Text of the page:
Tuesday, July 8, 2014

Instructions for Making Your Own Skep

1)      Introduction

Skep making is much like basket making, except the top is the bottom! Getting started is the toughest part.

2)      Tools

a)      Girth of plastic
b)      Awl of metal and wood
c)      Water and a tub

3)      Materials
a)      Straw, hand-cut, un-baled, 2-3 feet long. Foxtail is a good option.
b)      ¼ inch caning; split into 1/8 inch, in approximately six foot sections.

4)      Process
a)      Prepare the straw by cutting off the head and removing any parts that stick out and are not smooth on the straw, much like on an ear of corn.
b)      Soak your straw in the tub.
c)      Soak caning in the tub.
d)     Load your girth with damp straw.
e)      Make the straw ends even by pulling on the straw.
f)       Take a long length of 1/8” cane and wrap the ends tightly for about 1-2”.
g)      Bend the wrapped end so it touches back on the section before itself.
h)      Move the girth back so the there is room to work. Continue to move the girth as needed throughout the process. Continue to feed your girth as it gets less full.
i)        Begin wrapping the cane around the straw in front of the girth that is not wrapped at about 1-2” intervals.
j)        Begin to make a disk repeating step “i” until you have the size disk you want. This is the top of the skep and determines how big your skep will be.
k)      Begin to bring in the coils to form the walls, gradually making the walls wider and wider.
l)        Follow this process until straw is gone or you have the size you want.
m)    At the bottom of the skep on the last ring, you will make the flight hole. The flight hole is how the bees enter and exit the hive.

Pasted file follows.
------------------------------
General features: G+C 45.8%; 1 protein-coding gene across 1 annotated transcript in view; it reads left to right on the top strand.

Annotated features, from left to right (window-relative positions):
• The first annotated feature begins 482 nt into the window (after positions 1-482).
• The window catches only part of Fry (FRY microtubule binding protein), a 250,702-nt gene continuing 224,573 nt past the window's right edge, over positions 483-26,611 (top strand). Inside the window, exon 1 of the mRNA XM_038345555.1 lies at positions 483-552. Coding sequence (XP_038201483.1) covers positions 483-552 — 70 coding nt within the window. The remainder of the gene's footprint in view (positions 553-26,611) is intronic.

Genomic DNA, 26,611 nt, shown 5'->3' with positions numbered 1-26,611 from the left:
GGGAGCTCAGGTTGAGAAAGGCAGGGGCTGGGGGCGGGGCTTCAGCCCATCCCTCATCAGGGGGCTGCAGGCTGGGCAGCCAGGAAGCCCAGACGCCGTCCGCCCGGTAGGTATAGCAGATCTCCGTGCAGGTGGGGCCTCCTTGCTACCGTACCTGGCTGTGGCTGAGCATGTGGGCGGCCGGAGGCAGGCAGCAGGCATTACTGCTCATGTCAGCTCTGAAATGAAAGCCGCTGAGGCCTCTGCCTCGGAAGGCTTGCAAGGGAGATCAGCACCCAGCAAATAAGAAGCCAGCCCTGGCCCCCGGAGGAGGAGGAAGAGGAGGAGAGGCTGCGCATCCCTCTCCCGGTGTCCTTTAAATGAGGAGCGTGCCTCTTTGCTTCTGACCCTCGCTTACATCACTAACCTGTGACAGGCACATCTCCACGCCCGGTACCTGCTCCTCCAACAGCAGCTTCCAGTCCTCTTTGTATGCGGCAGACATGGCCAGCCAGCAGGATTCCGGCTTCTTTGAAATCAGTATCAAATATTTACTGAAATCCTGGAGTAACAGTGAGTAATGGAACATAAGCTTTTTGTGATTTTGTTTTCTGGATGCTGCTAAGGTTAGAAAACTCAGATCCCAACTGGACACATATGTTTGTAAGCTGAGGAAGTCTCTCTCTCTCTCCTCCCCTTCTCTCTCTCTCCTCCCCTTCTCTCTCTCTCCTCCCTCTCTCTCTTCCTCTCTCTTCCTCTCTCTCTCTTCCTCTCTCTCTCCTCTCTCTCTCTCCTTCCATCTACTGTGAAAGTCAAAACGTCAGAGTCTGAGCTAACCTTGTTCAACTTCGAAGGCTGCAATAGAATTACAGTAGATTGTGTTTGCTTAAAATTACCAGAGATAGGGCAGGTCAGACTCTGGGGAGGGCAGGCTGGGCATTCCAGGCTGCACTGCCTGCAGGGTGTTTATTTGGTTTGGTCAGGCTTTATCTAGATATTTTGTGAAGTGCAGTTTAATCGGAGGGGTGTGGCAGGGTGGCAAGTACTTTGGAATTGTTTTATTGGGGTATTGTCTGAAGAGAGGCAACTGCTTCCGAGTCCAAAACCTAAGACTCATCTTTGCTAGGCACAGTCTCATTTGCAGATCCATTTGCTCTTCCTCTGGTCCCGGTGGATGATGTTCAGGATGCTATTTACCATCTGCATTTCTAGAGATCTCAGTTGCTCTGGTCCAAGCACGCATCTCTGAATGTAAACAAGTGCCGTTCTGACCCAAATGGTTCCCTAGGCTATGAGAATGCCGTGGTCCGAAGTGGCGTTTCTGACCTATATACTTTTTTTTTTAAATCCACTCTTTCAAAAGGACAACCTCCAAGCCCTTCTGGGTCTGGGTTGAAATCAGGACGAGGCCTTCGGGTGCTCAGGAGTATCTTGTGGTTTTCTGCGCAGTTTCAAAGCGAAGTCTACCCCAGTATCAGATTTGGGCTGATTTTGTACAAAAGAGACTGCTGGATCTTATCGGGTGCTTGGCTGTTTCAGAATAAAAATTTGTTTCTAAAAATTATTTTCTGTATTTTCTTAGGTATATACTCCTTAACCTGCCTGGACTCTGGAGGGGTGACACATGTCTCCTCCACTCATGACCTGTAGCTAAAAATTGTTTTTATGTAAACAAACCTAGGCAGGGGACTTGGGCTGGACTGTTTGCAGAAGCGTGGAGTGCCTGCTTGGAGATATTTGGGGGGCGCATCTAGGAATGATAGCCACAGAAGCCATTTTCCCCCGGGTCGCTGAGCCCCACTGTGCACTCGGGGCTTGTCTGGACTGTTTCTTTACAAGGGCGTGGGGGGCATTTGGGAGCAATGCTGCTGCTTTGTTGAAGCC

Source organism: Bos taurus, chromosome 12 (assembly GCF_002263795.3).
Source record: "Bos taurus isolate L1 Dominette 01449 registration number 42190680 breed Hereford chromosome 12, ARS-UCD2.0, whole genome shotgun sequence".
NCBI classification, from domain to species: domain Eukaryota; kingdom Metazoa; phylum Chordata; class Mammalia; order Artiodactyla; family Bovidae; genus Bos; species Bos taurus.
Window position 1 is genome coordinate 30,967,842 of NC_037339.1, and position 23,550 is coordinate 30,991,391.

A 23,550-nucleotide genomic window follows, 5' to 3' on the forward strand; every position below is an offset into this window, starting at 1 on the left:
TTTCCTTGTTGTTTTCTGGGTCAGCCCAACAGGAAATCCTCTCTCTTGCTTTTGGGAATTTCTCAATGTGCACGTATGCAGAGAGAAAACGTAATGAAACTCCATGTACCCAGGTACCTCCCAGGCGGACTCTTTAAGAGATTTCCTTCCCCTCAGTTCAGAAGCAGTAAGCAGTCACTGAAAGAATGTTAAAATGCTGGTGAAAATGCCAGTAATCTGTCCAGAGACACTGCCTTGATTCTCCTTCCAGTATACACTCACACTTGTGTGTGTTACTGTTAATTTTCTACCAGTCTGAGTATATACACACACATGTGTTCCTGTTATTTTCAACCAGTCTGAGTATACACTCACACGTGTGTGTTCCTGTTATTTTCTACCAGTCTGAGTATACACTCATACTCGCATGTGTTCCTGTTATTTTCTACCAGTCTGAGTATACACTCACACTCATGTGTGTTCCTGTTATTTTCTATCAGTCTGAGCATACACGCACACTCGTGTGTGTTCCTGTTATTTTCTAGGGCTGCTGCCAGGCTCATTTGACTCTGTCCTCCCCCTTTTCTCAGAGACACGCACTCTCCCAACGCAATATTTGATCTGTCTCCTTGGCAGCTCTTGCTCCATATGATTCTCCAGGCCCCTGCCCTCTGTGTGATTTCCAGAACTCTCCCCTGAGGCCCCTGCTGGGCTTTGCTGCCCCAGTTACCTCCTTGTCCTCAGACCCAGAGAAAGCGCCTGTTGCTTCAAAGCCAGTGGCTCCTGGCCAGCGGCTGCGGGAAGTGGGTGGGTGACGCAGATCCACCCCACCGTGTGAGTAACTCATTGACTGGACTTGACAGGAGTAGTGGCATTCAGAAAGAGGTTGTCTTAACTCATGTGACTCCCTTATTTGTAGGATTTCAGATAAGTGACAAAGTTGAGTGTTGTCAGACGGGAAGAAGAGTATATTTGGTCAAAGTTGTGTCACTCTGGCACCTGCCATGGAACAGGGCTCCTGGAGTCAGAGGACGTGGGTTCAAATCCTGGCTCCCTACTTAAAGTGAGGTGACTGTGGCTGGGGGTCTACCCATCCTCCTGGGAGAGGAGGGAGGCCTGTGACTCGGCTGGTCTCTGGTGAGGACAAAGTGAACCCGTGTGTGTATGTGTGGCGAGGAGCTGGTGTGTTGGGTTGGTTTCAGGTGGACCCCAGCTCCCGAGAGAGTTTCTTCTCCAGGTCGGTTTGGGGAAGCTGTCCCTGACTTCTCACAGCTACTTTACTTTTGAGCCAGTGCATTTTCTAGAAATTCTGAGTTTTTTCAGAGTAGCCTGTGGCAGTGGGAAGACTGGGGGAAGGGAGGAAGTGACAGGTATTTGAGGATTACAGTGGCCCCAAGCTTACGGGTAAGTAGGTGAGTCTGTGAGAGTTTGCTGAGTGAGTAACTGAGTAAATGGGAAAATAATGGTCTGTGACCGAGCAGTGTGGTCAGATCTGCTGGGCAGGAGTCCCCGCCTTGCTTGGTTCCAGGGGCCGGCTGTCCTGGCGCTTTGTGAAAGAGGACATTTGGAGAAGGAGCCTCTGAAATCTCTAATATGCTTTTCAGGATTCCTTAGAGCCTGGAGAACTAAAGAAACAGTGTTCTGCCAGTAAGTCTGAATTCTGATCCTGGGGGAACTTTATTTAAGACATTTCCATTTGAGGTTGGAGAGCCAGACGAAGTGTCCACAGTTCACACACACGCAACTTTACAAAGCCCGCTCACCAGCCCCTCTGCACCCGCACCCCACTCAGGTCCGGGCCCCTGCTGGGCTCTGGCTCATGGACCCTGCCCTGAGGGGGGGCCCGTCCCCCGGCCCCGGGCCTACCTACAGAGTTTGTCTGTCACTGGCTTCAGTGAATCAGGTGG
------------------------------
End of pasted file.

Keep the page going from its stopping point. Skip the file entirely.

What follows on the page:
i)        On the final coil before the end of the round, stitch through the middle of the ring for about 3”. Make the stitches closer than on previous sections so that they are touching.
ii)      Continue stitching as normal for the rest of the coil.
iii)    Cut out the unstitched portion of the coil.
n)      Finishing the skep
i)        When you have reached the depth of the skep you want, stop adding straw to the girth.
ii)      Continue stitching until the straw lays flat on the rim.
iii)    Wrap the end closely and secure the end of the cane in the round above.

Sources for Materials

Straw: Start calling your local farmers in July or find tall grasses. Harvest is usually around August 1. Ask if you can come out to their farm and hand-cut it yourself. You will need a sickle, a heavy pair of shears, or hedge clippers to cut down the straw. Gloves are also recommended.

Caning: Caning can be obtained from any basket-making supply house. This is where I got mine:


1)      Alston, Frank. Skeps: Their History, Making and Use. 1987.
2)      Conrad, Ross; Natural Beekeeping: Organic Approaches to Modern Apiculture, 2007
3)      Crane, Eva; The Complete History of Beekeeping and Honey Hunting, 1999
4)      Brekelmans, Toon; Skep-Making, 2005
5)      Butler, Charles; The Feminine Monarchie or A Treaties Concerning Bees and the Due Ordering of Them, 1609 (This book has only chapter numbers and no page numbers)
6)      Dictionary.com; accessed on 11/5/08
7)      Fraser, H. Malcolm; History of Beekeeping in Britain, 1958.
8)      Reddy, Mike; “Mike Reddy’s Skep FAQ”, found at http://homepage.mac.com/mreddygbr/skepFAQ/, accessed on 12/30/08

1 comment:

  1. The link to my Skep FAQ is now: